The Plastic Straw Ban, Disability, and Accessibility

A straw in a plastic smoothie cupAn opinion piece about the banning of plastic straws in different businesses and municipalities published in the Washington Post earlier this month caught my attention. Written by disability advocate Karin Hitselberger, the piece was brilliant at describing what the word “access” means in a pretty short sentence: Access is about the quality of life, and being able to have the same experiences and opportunities as a nondisabled person, with some adaptations.”

Karin Hitselberger lost me, though, when she claimed the efforts of businesses and municipalities to help reduce ocean pollution by discouraging the use of plastic straws is an accessibility issue. “This isn’t about straws,” she wrote. “It’s about access”.

I’d say it’s about both.

You regular Easterseals blog readers know that I’m a huge fan of the word “reasonable” when it comes to reasonable accommodations for people with disabilities, but in my view, the “reasonable” part applies to both parties. How about we work together on this one so everybody wins? It doesn’t seem unreasonable to ask people who need plastic straws to bring their own. I have Type 1 diabetes and need insulin to be able to eat, and I bring it along when I eat at restaurants. I am blind and can’t tell if the packets at a coffeeshop are sugar or artificial sweetener. I suppose I could demand that packets be Braiilled for those of us who can’t see, but so few of us read Braille that this would seem an unreasonable request. So I just bring my own packets to make sure I’m getting what I need. People who need straws to eat and drink and bring their own along when they eat out will not only ensure they have what they need, but also know their efforts can help the environment by cutting down the number of people using straws when they don’t absolutely need to.

In her article, Karin Hitselberger points out how complicated life with a disability can be:

Living with a disability means having to worry about things on a daily basis that never cross other people’s minds. It means worrying about whether somebody will come to help you get out of bed in the morning. It means a morning commute completely derailed by an elevator outage. Living with a disability means only being able to travel to cities where accessible transportation is an option. Living with a disability takes a lot of planning and energy and learning how to exist in a world that is not made for you

I agree. Living with a disability takes a lot of planning and energy. Accessible transportation is a necessity. Accessible jobs, technology, education and civil rights are necessities. I also agree that learning how to live in a world that is not always made for people with disabilities can be a challenge. But asking us to bring an insulin pen or a packet of artificial sweetener or a straw along when heading out? That just doesn’t seem so challenging. To me, it doesn’t qualify as an unreasonable request.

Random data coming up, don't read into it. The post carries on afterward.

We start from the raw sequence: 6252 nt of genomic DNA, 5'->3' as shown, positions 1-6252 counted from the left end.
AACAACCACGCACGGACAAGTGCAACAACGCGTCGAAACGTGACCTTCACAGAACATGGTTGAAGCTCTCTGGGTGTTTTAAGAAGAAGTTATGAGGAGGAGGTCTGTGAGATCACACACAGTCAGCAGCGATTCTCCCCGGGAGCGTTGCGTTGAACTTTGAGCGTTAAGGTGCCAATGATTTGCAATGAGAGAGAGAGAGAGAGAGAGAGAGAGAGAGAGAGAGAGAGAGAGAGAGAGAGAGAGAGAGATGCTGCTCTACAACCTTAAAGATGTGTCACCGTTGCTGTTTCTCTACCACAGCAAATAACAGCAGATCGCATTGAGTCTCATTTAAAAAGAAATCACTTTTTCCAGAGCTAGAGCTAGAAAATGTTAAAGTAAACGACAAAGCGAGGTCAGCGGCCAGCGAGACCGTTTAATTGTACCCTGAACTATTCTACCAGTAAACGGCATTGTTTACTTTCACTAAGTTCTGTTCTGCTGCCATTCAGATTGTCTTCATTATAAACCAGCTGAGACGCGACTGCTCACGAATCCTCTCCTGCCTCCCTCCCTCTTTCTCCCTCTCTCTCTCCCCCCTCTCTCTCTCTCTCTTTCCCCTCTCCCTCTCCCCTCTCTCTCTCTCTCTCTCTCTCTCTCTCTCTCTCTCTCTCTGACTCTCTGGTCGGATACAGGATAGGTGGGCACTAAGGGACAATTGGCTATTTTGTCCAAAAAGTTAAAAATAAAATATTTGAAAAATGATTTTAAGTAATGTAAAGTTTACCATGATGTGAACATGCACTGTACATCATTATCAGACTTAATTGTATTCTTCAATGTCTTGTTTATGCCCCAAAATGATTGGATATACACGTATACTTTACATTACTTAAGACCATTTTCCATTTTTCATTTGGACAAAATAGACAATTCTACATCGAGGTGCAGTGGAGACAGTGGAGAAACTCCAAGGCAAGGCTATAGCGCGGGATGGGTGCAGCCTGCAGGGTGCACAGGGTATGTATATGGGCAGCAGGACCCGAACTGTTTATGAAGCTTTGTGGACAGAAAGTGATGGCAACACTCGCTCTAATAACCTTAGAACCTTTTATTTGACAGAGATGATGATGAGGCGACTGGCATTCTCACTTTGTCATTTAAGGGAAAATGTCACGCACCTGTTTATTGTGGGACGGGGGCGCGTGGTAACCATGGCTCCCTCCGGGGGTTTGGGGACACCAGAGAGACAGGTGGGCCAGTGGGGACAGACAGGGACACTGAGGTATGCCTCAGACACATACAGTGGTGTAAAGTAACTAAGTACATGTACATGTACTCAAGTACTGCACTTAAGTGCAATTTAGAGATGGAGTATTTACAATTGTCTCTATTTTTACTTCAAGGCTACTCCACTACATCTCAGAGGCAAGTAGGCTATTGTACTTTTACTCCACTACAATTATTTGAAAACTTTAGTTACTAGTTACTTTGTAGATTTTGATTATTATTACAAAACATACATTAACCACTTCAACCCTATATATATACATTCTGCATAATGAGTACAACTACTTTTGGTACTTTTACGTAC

What is your take on companies getting rid of plastic straws? Is it an issue of access? Let us know in the comments section.


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  1. Lydia Says:

    This is not an accessibility issue. It impacts people who need straws, just as many things we must do for the health of our planet impact people. But we can’t keep polluting to avoid taking away anything that impacts people with disabilities or any other group–not when there is a solution. In this case, it is a minor inconvenience to bring your own straw. PS I remember paper straws. They worked, too.

  2. Thomas Libourel hi Says:

    I really don’t believe this is such a big issue. People who need to use plastic straws will just bring their own. We have just gotten used to the fact that we always get a straw. I believe we will be able to adjust. Most people just don’t like to change.

  3. DR Rawson Says:

    It’s not the absence of straws that will cause a hardship. It’s believing that it’s taking away something else that “we’ve always done.”

    Actually, there are still some of us living and breathing that remember when you didn’t get a staw and if they had one, they didn’t automatically give you one. You had to ask.

    This is not a FREEDOM we’ré losing, like so many things we no longer do, this is about the quality of life today and tomorrow. It’s time to figure something else out and STOP using straws.

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  5. Charlene Williams Says:

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  8. Krystal Parker Says:

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  9. Christine Deberry Says:

    Love it

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